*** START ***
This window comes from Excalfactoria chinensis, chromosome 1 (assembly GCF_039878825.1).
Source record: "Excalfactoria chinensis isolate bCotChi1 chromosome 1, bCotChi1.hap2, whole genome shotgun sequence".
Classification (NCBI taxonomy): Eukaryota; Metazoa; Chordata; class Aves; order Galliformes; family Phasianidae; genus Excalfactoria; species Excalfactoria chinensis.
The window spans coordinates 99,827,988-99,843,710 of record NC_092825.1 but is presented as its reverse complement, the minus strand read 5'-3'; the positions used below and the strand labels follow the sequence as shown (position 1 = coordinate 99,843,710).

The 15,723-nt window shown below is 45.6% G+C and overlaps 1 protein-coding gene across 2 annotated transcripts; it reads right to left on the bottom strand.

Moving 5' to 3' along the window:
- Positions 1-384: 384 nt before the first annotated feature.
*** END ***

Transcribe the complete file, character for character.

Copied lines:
This window comes from Excalfactoria chinensis, chromosome 1 (assembly GCF_039878825.1).
Source record: "Excalfactoria chinensis isolate bCotChi1 chromosome 1, bCotChi1.hap2, whole genome shotgun sequence".
Classification (NCBI taxonomy): Eukaryota; Metazoa; Chordata; class Aves; order Galliformes; family Phasianidae; genus Excalfactoria; species Excalfactoria chinensis.
The window spans coordinates 99,827,988-99,843,710 of record NC_092825.1 but is presented as its reverse complement, the minus strand read 5'-3'; the positions used below and the strand labels follow the sequence as shown (position 1 = coordinate 99,843,710).

The 15,723-nt window shown below is 45.6% G+C and overlaps 1 protein-coding gene across 2 annotated transcripts; it reads right to left on the bottom strand.

Moving 5' to 3' along the window:
- Positions 1-384: 384 nt before the first annotated feature.